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Chemicals Shippers Relay Rail Service Woes To Regulators

The American Chemistry Council (ACC) wants regulators to look into why chemicals shippers are experiencing “rail service challenges” throughout the U.S. and particularly within the Gulf Coast and Southeast.

ACC President and CEO Chris Jahn sent a letter dated Tuesday to the Surface Transportation Board (STB) asking whether widespread and persistent rail service issues have been brought about by the railroads’ efforts to cut costs and modify network operations. 

The letter didn’t name precision scheduled railroading (PSR) specifically as a potential cause, although efforts in recent years to implement PSR through means such as sharply increasing demurrage and accessorial charges have stirred shippers’ ire.

“Current rail service challenges are harming ACC member companies, disrupting supply chains, restricting manufacturing, increasing costs and preventing companies from meeting customer expectations,” Jahn said.

According to a member survey conducted by ACC, 93% of respondents said they have experienced rail service challenges within the past six months, with 86% saying they have had problems with CSX (NASDAQ: CSX), 57% saying they have had problems with Kansas City Southern’s (NYSE: KSU) operations in the U.S. and Mexico, and 43% saying they have problems with Norfolk Southern (NYSE: NSC).

Although the service issues are widespread and have occurred on many Class I railroads, the major issues are concentrated in the Gulf Coast and Southeast, with issues at Atlanta; Mobile, Alabama; Jacksonville, Florida; and the New Orleans interchange with western carriers, according to Jahn. There have also been dwell times as high as eight to 10 days in Laredo, Texas, with Kansas City Southern.

The issues include a lack of communication about network impacts, interchange delays, congestion, bunching, dwell times of over seven days, and local service failures. The problems have affected cross-border shipments between the U.S. and Mexico and delayed product delivery to customers in Asia, Europe, and South America.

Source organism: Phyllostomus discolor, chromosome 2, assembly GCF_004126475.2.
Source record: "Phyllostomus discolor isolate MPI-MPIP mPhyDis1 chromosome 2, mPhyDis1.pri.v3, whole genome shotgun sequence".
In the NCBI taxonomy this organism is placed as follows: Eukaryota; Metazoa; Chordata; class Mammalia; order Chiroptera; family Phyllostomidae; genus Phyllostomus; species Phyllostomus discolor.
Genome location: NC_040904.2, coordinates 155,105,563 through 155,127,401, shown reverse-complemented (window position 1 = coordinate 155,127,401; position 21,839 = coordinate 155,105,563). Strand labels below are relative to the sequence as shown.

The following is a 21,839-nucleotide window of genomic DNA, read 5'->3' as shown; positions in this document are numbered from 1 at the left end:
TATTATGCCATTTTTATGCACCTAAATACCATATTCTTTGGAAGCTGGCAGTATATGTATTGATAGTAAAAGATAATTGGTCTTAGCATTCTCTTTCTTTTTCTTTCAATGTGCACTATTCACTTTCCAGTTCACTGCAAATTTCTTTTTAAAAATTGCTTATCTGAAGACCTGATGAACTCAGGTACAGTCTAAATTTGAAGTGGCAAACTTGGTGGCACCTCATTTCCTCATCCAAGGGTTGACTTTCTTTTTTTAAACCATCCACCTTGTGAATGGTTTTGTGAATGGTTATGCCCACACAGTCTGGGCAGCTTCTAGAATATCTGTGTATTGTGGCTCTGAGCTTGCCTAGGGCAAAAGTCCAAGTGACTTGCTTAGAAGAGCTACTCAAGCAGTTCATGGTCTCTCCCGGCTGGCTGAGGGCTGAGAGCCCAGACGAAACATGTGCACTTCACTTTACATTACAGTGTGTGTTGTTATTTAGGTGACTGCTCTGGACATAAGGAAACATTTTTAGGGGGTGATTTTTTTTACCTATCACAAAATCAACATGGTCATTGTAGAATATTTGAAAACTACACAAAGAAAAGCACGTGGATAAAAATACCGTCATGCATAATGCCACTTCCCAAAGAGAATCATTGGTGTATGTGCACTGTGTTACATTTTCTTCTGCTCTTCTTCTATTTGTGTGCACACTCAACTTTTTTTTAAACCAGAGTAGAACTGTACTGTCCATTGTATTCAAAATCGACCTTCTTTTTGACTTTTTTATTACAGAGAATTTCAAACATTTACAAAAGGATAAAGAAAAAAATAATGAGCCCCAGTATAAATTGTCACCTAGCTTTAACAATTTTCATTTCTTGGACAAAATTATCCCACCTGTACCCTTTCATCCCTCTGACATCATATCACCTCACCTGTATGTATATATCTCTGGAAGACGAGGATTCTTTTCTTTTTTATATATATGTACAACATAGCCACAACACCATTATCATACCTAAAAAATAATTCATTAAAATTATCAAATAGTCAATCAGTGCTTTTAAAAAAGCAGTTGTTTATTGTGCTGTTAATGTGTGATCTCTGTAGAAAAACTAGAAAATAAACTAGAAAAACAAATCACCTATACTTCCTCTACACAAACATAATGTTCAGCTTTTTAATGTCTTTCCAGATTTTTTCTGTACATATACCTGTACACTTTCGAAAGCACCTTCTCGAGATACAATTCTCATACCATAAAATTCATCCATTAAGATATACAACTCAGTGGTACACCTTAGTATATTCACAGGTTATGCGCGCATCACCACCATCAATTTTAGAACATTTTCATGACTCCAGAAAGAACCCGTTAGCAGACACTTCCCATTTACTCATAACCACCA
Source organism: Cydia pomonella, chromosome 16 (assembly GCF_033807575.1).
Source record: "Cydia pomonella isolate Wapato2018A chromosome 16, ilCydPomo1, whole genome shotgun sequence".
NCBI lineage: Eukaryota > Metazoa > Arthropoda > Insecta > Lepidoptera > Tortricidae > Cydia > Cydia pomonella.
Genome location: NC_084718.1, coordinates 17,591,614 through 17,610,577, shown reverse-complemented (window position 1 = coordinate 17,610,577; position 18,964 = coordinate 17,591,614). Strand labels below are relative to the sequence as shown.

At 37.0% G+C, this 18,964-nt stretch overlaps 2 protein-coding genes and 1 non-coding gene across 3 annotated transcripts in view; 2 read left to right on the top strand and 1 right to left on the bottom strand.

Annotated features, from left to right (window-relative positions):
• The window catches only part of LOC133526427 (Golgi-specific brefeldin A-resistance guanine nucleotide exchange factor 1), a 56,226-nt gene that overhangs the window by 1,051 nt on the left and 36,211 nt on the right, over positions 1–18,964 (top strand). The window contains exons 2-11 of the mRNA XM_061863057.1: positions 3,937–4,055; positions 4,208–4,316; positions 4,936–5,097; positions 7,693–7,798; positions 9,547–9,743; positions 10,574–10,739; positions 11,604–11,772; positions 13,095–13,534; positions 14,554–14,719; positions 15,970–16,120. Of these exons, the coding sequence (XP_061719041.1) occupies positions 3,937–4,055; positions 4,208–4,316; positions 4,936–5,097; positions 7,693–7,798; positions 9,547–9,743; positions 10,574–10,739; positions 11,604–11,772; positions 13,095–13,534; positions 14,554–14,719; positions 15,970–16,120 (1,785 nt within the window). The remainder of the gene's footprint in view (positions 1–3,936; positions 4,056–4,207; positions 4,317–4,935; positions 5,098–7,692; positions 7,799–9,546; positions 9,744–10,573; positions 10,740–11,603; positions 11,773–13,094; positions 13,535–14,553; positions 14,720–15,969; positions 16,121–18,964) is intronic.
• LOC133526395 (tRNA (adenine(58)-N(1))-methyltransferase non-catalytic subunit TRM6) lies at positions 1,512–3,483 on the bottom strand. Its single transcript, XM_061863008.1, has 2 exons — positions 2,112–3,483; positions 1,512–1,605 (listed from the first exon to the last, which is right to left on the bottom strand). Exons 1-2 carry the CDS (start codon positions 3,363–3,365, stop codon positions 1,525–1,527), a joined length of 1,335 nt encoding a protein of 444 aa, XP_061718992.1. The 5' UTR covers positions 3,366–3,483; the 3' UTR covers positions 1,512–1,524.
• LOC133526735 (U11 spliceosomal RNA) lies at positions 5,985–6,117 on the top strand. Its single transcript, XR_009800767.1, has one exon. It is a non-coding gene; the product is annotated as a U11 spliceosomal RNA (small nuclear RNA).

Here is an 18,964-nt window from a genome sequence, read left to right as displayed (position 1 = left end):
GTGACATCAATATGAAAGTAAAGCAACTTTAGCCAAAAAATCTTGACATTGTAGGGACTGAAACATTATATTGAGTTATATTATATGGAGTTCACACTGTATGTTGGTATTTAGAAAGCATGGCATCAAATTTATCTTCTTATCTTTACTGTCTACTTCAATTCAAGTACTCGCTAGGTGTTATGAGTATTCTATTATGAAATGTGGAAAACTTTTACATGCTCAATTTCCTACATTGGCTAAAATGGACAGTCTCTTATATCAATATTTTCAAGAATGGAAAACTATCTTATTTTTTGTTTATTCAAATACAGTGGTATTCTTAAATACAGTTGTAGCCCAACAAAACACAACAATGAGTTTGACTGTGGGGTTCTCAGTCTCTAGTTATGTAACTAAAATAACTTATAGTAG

ACC asked STB to conduct enhanced oversight of CSX, saying the railroad hasn’t been adequately prepared to meet customer demand or uphold past commitments.

“The Board should utilize its oversight authority to identify the root cause of CSX’s service disruptions and assess the long-term impacts of operational changes on capacity and network resiliency,” Jahn said.

ACC also recommended four other steps for STB to take, including:

  • Adopting an expedited process to provide alternate service options to groups of impacted shippers when a carrier is experiencing regional or systemwide service problems.
  • Holding rail carriers responsible for service failures by allowing customers to recover damages for the additional cost of alternative service and compensation for lost production and/or sales. 
  • Encouraging or requiring carriers to suspend minimum volume commitments when a railroad is failing to provide reasonable service.
  • Promoting greater rail-to-rail competition by moving forward with the board’s long-standing exploration of reciprocal switching.

U.S. railroads in 2020 transported 2.3 million carloads of chemicals and plastics, and that number could grow annually by nearly 200,000 carloads by 2030 amid the industry’s investments to grow production capacity, according to Jahn.

ACC sent another letter to the board in late May to express concerns about how potential mergers between Class I railroads might affect rail service.

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Image by fancycrave1 from Pixabay

The preceding article is from one of our external contributors.
It does not represent the opinion of Benzinga and has not been edited.

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